Expanded lawsuit includes U.S. Rep. Chuck Fleischmann

Expanded lawsuit includes U.S. Rep. Chuck Fleischmann

November 27th, 2011 by Chris Carroll in News

U.S. Rep. Chuck Fleischmann, R-Tenn.

Photo by Alex Washburn/Times Free Press.

U.S. Rep. Chuck Fleischmann is now a defendant in a lawsuit alleging that Chip Saltsman, his chief of staff, defamed and slandered an aide for the congressman's top rival during last year's Republican primary.

"As Chuck Fleischmann's lackey, Mr. Saltsman acted only upon the instruction and approval of Chuck Fleischmann and on his behalf," said a court filing for Mark Winslow, the former aide to Robin Smith.

Financial disclosures show Fleischmann's campaign has already paid $7,565.38 to the Nashville law firm defending Saltsman, raising the question of whether a sitting congressman can use campaign donations for his own legal defense.

Jordan Powell, a spokesman for Fleischmann, said the congressman "was advised by counsel not to comment on any pending litigation."

John Bruce "Chip" Saltsman Jr., is seen in this Dec. 12, 1998 file photo

Photo by Associated Press/Times Free Press.

Earlier this year, Fleischmann's office consulted with the federal agency that oversees election law. In a May 26 advisory opinion, the Federal Election Commission determined the Saltsman legal expenditures were campaign-related and not for "personal use." The opinion did not address whether a congressman is allowed to use such funds, but it hinted at the issue.

"[The] lawsuit against Mr. Saltsman would not exist irrespective of Representative Fleischmann's campaign," the opinion states.

Gary Blackburn, Winslow's attorney, said amending the original complaint to include Fleischmann as a defendant didn't take "any more than 15 minutes."

"If Saltsman's liable, so is Fleischmann," he said. "You're really talking about the same set of underlying facts."

Fleischmann became a defendant in Winslow's lawsuit about the same time Smith, the former chairwoman of the state Republican Party, began talking publicly about challenging the congressman again. In an interview, Smith said she'll make a decision about whether she'll run in 2012 within the next few weeks. She said she wouldn't rule out hiring Winslow for a rematch.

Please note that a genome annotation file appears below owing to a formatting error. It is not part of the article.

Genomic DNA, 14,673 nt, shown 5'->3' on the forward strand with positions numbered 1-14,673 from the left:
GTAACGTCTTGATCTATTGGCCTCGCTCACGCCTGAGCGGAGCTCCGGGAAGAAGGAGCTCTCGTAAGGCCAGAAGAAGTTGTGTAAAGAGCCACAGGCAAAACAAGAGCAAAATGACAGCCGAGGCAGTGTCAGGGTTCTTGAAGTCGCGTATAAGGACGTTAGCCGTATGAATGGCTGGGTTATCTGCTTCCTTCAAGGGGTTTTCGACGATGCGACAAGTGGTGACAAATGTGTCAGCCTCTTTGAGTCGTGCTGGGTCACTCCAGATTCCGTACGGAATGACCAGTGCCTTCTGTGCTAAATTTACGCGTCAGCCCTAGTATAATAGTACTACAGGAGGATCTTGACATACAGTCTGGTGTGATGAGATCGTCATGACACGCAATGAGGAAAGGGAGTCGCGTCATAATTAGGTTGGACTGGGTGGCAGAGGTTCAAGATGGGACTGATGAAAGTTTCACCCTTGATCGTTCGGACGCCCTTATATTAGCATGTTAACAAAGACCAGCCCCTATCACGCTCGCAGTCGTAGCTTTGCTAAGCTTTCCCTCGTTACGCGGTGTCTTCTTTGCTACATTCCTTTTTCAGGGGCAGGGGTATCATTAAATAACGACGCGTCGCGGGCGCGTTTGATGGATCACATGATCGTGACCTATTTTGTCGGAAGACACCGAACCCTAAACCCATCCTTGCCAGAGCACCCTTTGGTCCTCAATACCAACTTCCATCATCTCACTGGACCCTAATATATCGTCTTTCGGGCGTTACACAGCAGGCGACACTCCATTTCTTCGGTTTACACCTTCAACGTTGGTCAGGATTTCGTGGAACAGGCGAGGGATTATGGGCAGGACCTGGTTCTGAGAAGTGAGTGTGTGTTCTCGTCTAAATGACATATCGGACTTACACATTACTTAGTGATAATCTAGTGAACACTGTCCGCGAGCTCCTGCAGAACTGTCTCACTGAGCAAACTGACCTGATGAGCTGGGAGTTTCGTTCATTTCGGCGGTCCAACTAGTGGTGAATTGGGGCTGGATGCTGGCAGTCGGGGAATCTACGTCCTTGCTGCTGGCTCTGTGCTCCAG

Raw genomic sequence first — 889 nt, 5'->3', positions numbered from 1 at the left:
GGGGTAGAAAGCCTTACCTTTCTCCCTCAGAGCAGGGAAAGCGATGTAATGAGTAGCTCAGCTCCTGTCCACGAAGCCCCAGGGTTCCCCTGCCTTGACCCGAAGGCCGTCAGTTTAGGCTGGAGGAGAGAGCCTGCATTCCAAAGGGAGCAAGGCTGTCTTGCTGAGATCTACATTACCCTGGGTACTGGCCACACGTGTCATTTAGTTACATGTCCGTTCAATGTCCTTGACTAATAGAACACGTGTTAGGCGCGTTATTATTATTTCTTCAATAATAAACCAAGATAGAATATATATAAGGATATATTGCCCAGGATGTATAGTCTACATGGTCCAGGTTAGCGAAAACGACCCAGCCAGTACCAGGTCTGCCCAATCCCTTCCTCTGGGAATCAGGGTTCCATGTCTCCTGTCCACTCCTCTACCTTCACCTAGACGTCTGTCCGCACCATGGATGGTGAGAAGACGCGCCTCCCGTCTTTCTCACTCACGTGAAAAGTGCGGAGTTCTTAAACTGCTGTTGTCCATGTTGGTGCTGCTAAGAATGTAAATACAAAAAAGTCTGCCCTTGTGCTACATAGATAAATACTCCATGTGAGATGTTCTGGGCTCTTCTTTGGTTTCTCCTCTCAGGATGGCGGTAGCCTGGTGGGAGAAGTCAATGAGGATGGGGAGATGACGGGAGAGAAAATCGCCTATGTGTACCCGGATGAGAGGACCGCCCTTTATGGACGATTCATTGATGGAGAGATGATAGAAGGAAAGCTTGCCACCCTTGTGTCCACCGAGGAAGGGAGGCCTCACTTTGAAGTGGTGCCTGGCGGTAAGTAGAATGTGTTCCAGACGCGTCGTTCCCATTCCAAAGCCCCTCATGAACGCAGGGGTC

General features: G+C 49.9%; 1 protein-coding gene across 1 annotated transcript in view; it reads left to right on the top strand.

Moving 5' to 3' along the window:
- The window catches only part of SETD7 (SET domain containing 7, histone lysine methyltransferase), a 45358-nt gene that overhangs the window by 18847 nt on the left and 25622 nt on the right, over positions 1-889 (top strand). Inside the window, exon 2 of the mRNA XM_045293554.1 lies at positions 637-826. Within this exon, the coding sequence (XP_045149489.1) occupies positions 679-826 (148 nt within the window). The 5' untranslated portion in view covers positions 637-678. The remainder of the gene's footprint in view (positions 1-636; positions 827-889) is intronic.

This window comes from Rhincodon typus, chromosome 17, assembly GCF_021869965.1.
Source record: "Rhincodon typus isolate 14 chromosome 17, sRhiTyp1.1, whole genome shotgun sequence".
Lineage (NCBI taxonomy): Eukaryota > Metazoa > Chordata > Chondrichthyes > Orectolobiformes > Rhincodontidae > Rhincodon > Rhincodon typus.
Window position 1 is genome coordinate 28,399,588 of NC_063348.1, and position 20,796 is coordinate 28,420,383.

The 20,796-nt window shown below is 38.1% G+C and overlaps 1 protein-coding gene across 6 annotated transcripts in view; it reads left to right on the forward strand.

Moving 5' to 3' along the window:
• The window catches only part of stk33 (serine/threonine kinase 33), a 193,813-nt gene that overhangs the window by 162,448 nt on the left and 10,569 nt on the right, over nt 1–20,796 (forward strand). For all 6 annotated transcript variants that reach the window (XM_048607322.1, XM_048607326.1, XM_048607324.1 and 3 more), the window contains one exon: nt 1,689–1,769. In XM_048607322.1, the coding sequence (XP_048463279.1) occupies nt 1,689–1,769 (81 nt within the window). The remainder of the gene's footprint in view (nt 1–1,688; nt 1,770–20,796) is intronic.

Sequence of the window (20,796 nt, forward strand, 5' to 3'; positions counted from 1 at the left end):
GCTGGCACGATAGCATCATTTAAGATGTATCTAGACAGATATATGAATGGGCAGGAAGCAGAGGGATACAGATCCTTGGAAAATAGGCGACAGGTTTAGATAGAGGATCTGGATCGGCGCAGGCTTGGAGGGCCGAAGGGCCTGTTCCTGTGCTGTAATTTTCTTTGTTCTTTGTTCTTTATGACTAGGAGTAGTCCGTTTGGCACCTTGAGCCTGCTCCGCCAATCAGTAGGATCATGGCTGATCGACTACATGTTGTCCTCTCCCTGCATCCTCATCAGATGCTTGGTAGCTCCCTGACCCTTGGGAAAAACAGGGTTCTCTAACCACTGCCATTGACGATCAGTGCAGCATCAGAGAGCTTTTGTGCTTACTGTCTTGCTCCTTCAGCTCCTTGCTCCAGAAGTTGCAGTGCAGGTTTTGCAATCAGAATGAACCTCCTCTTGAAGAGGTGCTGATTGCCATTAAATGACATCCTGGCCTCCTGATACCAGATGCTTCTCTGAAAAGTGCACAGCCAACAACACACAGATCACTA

"He lives in Nashville -- it would be difficult to ask him to uproot again," Smith said Friday, "but that's not something that would be completely out of the question."

In 2010, Saltsman managed Fleischmann's campaign. Winslow served as the Tennessee Republican Party's chief of staff while Smith was chairwoman, becoming Smith's media director during last year's primary.

Fleischmann beat Smith by 2 percentage points after an acrimonious primary race.

Acting as a Fleischmann consultant a month before the election, Saltsman "improperly obtained" Winslow's confidential employment records and gave them to reporters, the complaint filed by Winslow states. In a subsequent radio interview, Saltsman and Fleischmann falsely accused Smith of using state GOP funds to pay Winslow for services to her campaign, according to the complaint.

Saltsman has denied the allegations. In a recent interview, he defended campaign donations as legal payments, equating political work with the private sector.

"I think most companies, when their employees get sued for doing their jobs, their offices cover that," he said last month.